As part of his head-spinning turnabout, Foreman says that he now wants to work with mainstream environmental groups, to help make them more visionary. This from a man who, while protesting the construction of a logging road in Oregon in 1983, stood his ground in front of a truck carrying five bulldozer operators and for his trouble was knocked down by the truck and dragged under it. "I'm just a middle-class guy," he says. "I wear a suit on TV."
Foreman was born in Albuquerque and traveled around the world as a youngster because his late father, Benjamin, was an Air Force sergeant. As a teenager he campaigned for Barry Goldwater in the 1964 presidential election and still loves the former Arizona senator's famous statement, "Extremism in the defense of liberty is no vice." While attending San Antonio junior college, Foreman formed a chapter of the conservative Young Americans for Freedom. He went on to the University of New Mexico, where he majored in history and, as chairman of the Students for Victory in Vietnam, was one of the campus leaders asked to name their heroes. Says Foreman, "To my undying embarrassment, I put down J. Edgar Hoover." Upon graduation in 1968, he went to the Marine Corps officer candidate school in Quantico, Va. He was in the Corps 61 days, 31 of which were spent in the brig for insubordination and going AWOL. "I think I had a nervous breakdown," says Foreman. He received an undesirable discharge.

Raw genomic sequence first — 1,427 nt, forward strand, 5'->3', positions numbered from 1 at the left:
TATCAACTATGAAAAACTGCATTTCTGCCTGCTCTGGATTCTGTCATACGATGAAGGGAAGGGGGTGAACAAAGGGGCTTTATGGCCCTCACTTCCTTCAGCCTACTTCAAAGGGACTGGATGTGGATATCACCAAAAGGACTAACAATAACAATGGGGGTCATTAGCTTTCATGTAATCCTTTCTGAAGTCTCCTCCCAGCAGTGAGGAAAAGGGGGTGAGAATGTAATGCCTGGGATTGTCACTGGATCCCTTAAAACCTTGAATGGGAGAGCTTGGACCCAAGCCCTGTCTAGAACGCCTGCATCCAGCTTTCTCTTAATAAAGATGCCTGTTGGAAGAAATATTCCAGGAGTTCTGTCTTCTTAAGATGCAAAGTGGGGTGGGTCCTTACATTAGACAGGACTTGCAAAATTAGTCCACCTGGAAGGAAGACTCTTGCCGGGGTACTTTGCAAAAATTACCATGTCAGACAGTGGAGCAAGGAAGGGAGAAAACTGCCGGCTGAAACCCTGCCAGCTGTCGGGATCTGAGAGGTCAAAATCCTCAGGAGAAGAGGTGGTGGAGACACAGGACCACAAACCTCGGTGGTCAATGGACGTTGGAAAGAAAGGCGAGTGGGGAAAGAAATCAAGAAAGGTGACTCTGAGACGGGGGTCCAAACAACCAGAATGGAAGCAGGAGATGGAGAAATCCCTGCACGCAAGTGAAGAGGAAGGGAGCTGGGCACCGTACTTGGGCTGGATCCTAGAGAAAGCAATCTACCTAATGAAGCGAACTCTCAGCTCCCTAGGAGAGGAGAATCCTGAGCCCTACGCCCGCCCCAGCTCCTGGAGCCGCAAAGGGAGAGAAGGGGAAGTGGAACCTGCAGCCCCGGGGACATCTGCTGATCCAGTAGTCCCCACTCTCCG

In the years that followed, Foreman worked as a school teacher on a Zuni Indian reservation in New Mexico and as a horseshoer in northern New Mexico. Then for eight years, starting in 1973, he worked for The Wilderness Society, a mainstream environmental group, first as the society's Southwest representative, then as its lobbying coordinator.
When he and his friends conceived Earth First!, Foreman says, it was a "rambunctious, rowdy period in my life. But when people immediately branded us as radical, I thought, 'O.K., if that's what they think, let's show 'em what environmental extremism is.' " He reluctantly admits to monkeywrenching but declines, on the advice of his lawyers, to be more specific. In Confessions of an Eco-Warrior, Foreman writes: "We are warriors. Earth First! is a warrior society."
Ivan Mathew, one of several assistant U.S. attorneys who have worked on the case over the past two years, said in one court document that "the defendants have made statements that they are prepared to die in [the] cause of their radical movements." In a detention order, U.S. magistrate Morton Sitver wrote that codefendant Davis wanted to cut high-tension power lines and that "he wanted to participate in these type of activity [sic] on a fulltime basis with funding from David Foreman." In the same order, Sitver noted that Davis had told an FBI undercover agent, presumably Fain, that he had "ordered" 50 thermite grenades with $500 given him by Foreman. When asked about this by a reporter, Davis said, "Dave Foreman has done a great deal of good in his life, and I don't want to say anything else."